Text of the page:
Unless they pull out of the government, stop criticising IO and IG and only remain as a neutral, objective think tank that’s only interested in helping Juba and opposition arrive at workable solution models. But I guess this would make them politically irrelevant so they would not be stakeholders in any future power-sharing government.

So what’s the solution?

I propose that all the rebel groups unite under one leadership and fight against President Kiir. This would also give the international community, which already knows how rotten Kiir leadership is, an impression that a united rebel front is after a real political change in South Sudan not a mere cult of personality augmentation and tribal agenda-dressed-up as political reform.

Since this is going to be nearly impossible, then it’s high time for South Sudanese to dispense with IGAD and meet in Addis Ababa, Nairobi, or Kampala, to agree on a peaceful way forward.

While the latter proposal sounds naïve, one needs to remember the naivety of bitterly divided rebel groups who expect to defeat Juba.

A government that’s run out of ideas and only channels money into political intimidations, and a divided, tribalized opposition that’ll see no victory, is a classic impasse that will continue to prolong suffering of South Sudanese civilians, more than 4 million of whom haven’t fled the home; more than 2 million of those displaced being refugees in neighboring countries.

…………..
*Kuir ë Garang is the author of South Sudan Ideologically and Is ‘Black’ Really Beautiful? For more information or to contact the author, visit www.kuirthiy.com

“South Sudan president regrets secession from Khartoum”

BY: Toria, NOV/05/2017, SSN;

Isn’t this the moment that Khartoum was waiting for? People of South Sudan, please judge it for yourselves and just take a moment to imagine what this means. http://www.sudantribune.com/spip.php?article63903.

Since 1955, when the first ever rebellion movement was started by mutiny in Torit. It was first lead by an ex-Catholic Priest by name Saturnino Ohure.

Today in their tombs our Founding Fathers are turning and twisting and boiling with anger that a worthless and lazy son of the nation that they dreamt of is kneeling down on his skinny knees to beg the Jellaba for forgiveness?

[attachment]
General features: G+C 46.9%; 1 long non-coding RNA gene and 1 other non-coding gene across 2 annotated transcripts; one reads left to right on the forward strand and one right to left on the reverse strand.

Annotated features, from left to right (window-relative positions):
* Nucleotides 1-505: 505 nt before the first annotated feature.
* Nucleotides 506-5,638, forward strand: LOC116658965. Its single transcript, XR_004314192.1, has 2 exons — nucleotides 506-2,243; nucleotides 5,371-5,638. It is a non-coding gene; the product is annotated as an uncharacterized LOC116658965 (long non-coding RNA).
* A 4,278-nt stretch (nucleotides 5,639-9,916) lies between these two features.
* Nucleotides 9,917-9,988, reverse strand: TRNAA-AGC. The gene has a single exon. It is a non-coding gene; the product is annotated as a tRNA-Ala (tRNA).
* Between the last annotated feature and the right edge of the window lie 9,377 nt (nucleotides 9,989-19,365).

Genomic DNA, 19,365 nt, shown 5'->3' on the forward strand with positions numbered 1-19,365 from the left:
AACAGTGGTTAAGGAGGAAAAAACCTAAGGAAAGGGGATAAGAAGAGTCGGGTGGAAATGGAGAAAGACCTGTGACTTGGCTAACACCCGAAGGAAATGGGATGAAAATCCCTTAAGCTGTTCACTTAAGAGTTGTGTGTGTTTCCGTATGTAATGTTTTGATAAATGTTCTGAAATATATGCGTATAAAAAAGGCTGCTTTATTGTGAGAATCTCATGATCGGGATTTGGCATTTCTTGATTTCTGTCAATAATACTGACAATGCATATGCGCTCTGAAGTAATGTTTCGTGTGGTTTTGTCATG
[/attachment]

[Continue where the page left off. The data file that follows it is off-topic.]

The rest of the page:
Pres. Kirr actually apologized for our Independence? Yes, he did. This is not a matter of jokes people; these idiots in Juba think they can play with millions of lives that perished in search of freedom and independence of South Sudan just like this?

Shame, shame, and shame, Salva Kirr brought the biggest shame upon us.

Salva Kirr and his groups with the crapulous advice from his Jieng Council of Elders have abandoned the people of Abyei right in front of our eyes, Kirr actually refused to discuss about the fate of Abyei because he was so scared that Beshir will not shake his hands?

Just because he wanted Omer al Bashir’s help to extradite his rivals and so “he washed his hands” from helping our Black African brothers and sisters whose blood poured on the soil of South Sudan just as much as South Sudanese with the hope that they too will one day live as free people in the lands of their ancestors.

The Nuba, the Blue Nile people, Ingasana and now Darfurians are originally African inhabitants just like us, but now Salva Kirr turned his back on them including our brothers in Abyei.

Nothing ever in our history like this has happened before, and so we must be very careful what is coming next.

I for one am under the impression that Salva Kirr actually might have sold us out already, and we should not be surprise in the near future if we see Sudanese Army marching back into South Sudan.